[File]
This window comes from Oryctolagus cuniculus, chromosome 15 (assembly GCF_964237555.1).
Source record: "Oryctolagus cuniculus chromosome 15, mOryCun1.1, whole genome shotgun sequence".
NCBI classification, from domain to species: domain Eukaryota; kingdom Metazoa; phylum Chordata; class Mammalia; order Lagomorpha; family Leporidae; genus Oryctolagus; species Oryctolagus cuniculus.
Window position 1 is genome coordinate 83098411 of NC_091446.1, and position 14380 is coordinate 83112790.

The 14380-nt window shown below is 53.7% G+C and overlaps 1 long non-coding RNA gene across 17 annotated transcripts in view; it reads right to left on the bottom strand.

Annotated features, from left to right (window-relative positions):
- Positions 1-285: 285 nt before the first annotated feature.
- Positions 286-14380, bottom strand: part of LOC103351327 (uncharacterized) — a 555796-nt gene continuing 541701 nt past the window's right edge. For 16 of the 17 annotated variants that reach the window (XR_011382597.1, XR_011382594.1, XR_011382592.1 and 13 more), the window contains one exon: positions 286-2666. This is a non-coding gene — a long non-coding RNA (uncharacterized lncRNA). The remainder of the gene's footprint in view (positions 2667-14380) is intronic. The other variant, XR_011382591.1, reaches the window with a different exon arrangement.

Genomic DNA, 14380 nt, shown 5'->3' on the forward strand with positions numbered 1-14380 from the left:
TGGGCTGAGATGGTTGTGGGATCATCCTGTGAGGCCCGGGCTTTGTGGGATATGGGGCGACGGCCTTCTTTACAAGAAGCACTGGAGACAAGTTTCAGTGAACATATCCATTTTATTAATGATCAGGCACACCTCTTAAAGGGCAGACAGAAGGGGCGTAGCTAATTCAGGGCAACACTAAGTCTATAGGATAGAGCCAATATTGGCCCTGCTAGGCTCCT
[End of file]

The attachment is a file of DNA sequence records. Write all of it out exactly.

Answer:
This window comes from Oryctolagus cuniculus, chromosome 15 (assembly GCF_964237555.1).
Source record: "Oryctolagus cuniculus chromosome 15, mOryCun1.1, whole genome shotgun sequence".
NCBI classification, from domain to species: domain Eukaryota; kingdom Metazoa; phylum Chordata; class Mammalia; order Lagomorpha; family Leporidae; genus Oryctolagus; species Oryctolagus cuniculus.
Window position 1 is genome coordinate 83098411 of NC_091446.1, and position 14380 is coordinate 83112790.

The 14380-nt window shown below is 53.7% G+C and overlaps 1 long non-coding RNA gene across 17 annotated transcripts in view; it reads right to left on the bottom strand.

Annotated features, from left to right (window-relative positions):
- Positions 1-285: 285 nt before the first annotated feature.
- Positions 286-14380, bottom strand: part of LOC103351327 (uncharacterized) — a 555796-nt gene continuing 541701 nt past the window's right edge. For 16 of the 17 annotated variants that reach the window (XR_011382597.1, XR_011382594.1, XR_011382592.1 and 13 more), the window contains one exon: positions 286-2666. This is a non-coding gene — a long non-coding RNA (uncharacterized lncRNA). The remainder of the gene's footprint in view (positions 2667-14380) is intronic. The other variant, XR_011382591.1, reaches the window with a different exon arrangement.

Genomic DNA, 14380 nt, shown 5'->3' on the forward strand with positions numbered 1-14380 from the left:
TGGGCTGAGATGGTTGTGGGATCATCCTGTGAGGCCCGGGCTTTGTGGGATATGGGGCGACGGCCTTCTTTACAAGAAGCACTGGAGACAAGTTTCAGTGAACATATCCATTTTATTAATGATCAGGCACACCTCTTAAAGGGCAGACAGAAGGGGCGTAGCTAATTCAGGGCAACACTAAGTCTATAGGATAGAGCCAATATTGGCCCTGCTAGGCTCCT